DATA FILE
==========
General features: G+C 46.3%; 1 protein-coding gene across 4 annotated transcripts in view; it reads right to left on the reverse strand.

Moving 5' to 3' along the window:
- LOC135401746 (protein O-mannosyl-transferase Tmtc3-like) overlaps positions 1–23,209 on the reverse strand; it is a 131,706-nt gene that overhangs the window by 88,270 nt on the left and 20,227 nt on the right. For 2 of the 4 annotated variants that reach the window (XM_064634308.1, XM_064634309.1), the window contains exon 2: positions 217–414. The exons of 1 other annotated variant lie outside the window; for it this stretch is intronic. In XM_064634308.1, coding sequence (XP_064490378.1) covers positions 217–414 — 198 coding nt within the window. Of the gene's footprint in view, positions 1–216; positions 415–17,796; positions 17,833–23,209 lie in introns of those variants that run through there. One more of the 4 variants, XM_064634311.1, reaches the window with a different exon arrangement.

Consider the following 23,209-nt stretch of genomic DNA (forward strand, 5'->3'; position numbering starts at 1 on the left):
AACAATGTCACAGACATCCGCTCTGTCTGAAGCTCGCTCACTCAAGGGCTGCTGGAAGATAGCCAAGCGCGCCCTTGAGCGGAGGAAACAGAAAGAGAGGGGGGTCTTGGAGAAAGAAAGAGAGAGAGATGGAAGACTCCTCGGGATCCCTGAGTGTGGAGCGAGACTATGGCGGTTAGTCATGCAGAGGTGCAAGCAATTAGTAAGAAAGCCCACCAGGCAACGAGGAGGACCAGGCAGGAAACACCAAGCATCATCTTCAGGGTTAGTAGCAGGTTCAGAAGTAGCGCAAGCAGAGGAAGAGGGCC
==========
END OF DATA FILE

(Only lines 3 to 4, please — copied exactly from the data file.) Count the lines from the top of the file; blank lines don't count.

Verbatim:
- LOC135401746 (protein O-mannosyl-transferase Tmtc3-like) overlaps positions 1–23,209 on the reverse strand; it is a 131,706-nt gene that overhangs the window by 88,270 nt on the left and 20,227 nt on the right. For 2 of the 4 annotated variants that reach the window (XM_064634308.1, XM_064634309.1), the window contains exon 2: positions 217–414. The exons of 1 other annotated variant lie outside the window; for it this stretch is intronic. In XM_064634308.1, coding sequence (XP_064490378.1) covers positions 217–414 — 198 coding nt within the window. Of the gene's footprint in view, positions 1–216; positions 415–17,796; positions 17,833–23,209 lie in introns of those variants that run through there. One more of the 4 variants, XM_064634311.1, reaches the window with a different exon arrangement.

Consider the following 23,209-nt stretch of genomic DNA (forward strand, 5'->3'; position numbering starts at 1 on the left):